The lawyer for a Sydney, N.S., specialist in obstetrics and gynecology told a disciplinary panel Thursday there wasn't enough evidence to prove the case against Dr. Manivasan Moodley.
In January, the Nova Scotia College of Physicians and Surgeons called the hearing, alleging Moodley committed professional misconduct or incompetence after two women came forward to say he'd behaved improperly during separate appointments.
Both women said Moodley had asked them questions of a sexual and personal nature, which Moodley has denied. One woman identified as A.B. said Moodley used his fingers to put lubricant on her vagina, which surprised and shocked her. The other woman, identified as C.D., said Moodley unnecessarily made her believe she had cancer.
Thursday was the final day of the hearing, which began in February but was delayed by the COVID-19 pandemic.
Some allegations modified
On Thursday, Moodley's lawyer, Robin Cook, made his closing arguments to the five-person panel overseeing the hearing. Cook clarified the college has modified some of its allegations against Moodley since January.
The college is only pursuing professional misconduct allegations, not incompetence. It is also not alleging the act of putting lubricant on A.B.'s vagina was done in a sexual way, but that Moodley failed to get patient consent by not fully explaining what he was doing. It is also no longer pursuing the allegation that Moodley made C.D. think she had cancer.
Cook reminded the panel Moodley is not obligated to disprove the case or provide an alternate explanation. He said the college did not provide sufficiently "clear, convincing, and cogent evidence" to prove its case.
Misunderstanding caused 'ripple effect,' says lawyer
Cook told the panel both complainants testified their initial impression of Moodley was fine, but during their appointments each had an experience they perceived as highly negative, which caused a "ripple effect."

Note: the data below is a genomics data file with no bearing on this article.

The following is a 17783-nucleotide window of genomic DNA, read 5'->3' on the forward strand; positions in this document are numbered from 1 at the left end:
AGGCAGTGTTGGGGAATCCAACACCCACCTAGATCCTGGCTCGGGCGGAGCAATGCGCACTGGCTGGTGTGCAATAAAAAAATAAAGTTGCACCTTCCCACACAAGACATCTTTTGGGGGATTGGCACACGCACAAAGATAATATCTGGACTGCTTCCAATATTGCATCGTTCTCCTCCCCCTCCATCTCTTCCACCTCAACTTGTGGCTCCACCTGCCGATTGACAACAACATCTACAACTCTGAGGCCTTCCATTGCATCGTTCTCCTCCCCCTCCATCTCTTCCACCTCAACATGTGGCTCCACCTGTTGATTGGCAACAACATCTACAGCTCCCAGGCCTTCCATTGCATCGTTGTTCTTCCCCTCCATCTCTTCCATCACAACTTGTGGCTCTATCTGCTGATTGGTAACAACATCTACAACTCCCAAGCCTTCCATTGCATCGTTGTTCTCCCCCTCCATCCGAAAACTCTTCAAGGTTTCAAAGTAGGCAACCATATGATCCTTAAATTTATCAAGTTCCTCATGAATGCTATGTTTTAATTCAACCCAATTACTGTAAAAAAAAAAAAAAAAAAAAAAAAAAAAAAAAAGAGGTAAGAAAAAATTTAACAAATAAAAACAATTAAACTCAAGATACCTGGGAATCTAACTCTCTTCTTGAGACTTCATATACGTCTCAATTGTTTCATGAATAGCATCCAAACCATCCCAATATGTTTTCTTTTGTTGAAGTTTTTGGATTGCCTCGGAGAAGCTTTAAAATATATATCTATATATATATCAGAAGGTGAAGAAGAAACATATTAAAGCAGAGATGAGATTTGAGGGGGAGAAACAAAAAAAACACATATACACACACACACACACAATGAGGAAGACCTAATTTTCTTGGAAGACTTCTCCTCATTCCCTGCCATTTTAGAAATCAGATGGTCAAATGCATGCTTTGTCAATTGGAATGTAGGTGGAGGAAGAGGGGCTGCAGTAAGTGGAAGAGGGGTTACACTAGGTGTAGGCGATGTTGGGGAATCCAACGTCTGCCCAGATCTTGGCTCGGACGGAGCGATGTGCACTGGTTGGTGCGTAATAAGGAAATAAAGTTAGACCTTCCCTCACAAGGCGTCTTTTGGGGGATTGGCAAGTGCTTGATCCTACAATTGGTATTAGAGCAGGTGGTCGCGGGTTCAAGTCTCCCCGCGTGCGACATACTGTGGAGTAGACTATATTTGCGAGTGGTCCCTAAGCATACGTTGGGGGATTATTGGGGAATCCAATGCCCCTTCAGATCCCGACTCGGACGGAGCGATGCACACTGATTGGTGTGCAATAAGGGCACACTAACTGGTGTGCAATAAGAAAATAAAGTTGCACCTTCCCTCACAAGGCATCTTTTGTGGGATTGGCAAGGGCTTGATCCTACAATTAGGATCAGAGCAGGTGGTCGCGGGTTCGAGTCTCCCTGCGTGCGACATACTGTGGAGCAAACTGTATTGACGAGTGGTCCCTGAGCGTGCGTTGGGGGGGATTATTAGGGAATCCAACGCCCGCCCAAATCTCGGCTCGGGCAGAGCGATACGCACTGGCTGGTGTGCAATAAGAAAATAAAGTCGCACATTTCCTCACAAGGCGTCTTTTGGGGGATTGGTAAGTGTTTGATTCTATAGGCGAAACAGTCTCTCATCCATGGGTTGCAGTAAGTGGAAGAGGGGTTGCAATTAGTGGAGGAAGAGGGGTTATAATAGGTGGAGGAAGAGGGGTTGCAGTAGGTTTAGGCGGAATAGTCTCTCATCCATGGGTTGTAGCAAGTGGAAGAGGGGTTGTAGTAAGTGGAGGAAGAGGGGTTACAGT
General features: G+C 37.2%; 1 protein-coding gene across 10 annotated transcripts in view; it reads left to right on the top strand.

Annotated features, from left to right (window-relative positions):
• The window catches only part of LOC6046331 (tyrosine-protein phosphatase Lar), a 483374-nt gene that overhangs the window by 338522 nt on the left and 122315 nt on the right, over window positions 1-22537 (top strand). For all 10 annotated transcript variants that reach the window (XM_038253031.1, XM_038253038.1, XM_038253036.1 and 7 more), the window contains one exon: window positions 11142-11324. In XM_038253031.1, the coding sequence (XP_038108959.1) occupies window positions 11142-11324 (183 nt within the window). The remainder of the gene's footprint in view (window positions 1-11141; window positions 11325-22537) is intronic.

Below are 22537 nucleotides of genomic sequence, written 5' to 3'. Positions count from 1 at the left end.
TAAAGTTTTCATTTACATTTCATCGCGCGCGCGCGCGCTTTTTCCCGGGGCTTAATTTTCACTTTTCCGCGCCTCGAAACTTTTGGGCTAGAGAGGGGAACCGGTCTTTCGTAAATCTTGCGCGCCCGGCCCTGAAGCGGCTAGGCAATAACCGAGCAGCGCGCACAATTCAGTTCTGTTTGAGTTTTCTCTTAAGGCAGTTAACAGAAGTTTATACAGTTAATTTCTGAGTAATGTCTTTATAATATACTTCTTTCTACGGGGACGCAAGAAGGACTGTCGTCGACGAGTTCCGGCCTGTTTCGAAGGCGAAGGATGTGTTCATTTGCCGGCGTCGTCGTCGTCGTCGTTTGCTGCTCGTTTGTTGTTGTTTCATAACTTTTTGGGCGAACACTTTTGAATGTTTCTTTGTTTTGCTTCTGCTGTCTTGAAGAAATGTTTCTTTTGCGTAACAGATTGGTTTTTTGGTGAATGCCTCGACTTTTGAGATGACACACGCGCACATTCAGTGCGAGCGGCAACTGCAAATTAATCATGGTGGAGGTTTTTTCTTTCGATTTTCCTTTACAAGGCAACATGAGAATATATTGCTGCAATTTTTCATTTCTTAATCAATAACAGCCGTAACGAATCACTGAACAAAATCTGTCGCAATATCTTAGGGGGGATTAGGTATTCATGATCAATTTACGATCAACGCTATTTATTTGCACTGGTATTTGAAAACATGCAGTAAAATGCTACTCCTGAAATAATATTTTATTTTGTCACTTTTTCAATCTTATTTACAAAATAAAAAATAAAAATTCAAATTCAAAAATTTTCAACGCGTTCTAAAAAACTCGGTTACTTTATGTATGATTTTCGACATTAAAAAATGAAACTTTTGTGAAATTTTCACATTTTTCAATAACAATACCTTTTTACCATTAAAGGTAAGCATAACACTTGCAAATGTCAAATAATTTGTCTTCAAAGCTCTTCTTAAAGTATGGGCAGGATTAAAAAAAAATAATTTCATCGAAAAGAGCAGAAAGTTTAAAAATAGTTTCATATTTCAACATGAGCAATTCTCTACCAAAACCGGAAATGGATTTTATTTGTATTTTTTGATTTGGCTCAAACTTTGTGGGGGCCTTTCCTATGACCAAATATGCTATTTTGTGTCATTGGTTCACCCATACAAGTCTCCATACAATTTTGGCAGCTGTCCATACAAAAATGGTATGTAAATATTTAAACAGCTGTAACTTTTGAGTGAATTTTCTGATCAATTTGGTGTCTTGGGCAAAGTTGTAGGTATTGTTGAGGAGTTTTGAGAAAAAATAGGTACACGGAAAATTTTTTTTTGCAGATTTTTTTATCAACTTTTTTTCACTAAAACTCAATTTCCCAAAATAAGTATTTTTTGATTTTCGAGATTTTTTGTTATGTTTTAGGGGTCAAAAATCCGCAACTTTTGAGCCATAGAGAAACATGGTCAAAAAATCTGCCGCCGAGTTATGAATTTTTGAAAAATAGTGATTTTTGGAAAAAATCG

"A perceived negative experience can colour all other experiences," Cook said.
He said the negative experience for A.B. was the application of the lubricant. For C.D. it was receiving negative test results, which she thought might be a fatal cancer.
A key part of the college's case against Moodley has been the testimony from A.B. about a Pap smear when Moodley put lubricant on her vagina.
A.B. testified the doctor told her he was about to apply lubricant to a term she did not understand, which she thought was a piece of equipment. She did not respond and was shocked when he touched her. A.B. did not remember what term the doctor used.
Moodley also testified he had no recollection of the Pap smear, but agreed it was possible he used the word "introitus," a medical term for the opening of the vagina. He said he would usually use the terms "entrance" or "opening" of the vagina.
Cook told the panel the evidence doesn't establish Moodley used the term introitus, which the college's lawyer suggested was a term most people wouldn't understand and therefore couldn't give consent to.
"It is equally possible that Dr. Moodley did say vaginal opening," Cook argued, saying that neither Moodley nor A.B. remember what words were used. "She could have misunderstood, she could have misheard what he said."
Cook said "pure speculation" on a word does not meet the standard of proof. He also said both parties agree Moodley told A.B. what he was about to do before he did it, which another gynecologist testified meets the acceptable standard of consent.
"Dr. Moodley has no ability to read a patient's mind and determine what they do or do not understand," Cook said.
Both parties will make written submissions by Sept. 30, and the panel will meet to deliberate in the first week of October.
Panel chair Raymond Larkin said the panel aims to have a decision by the end of October.
MORE TOP STORIES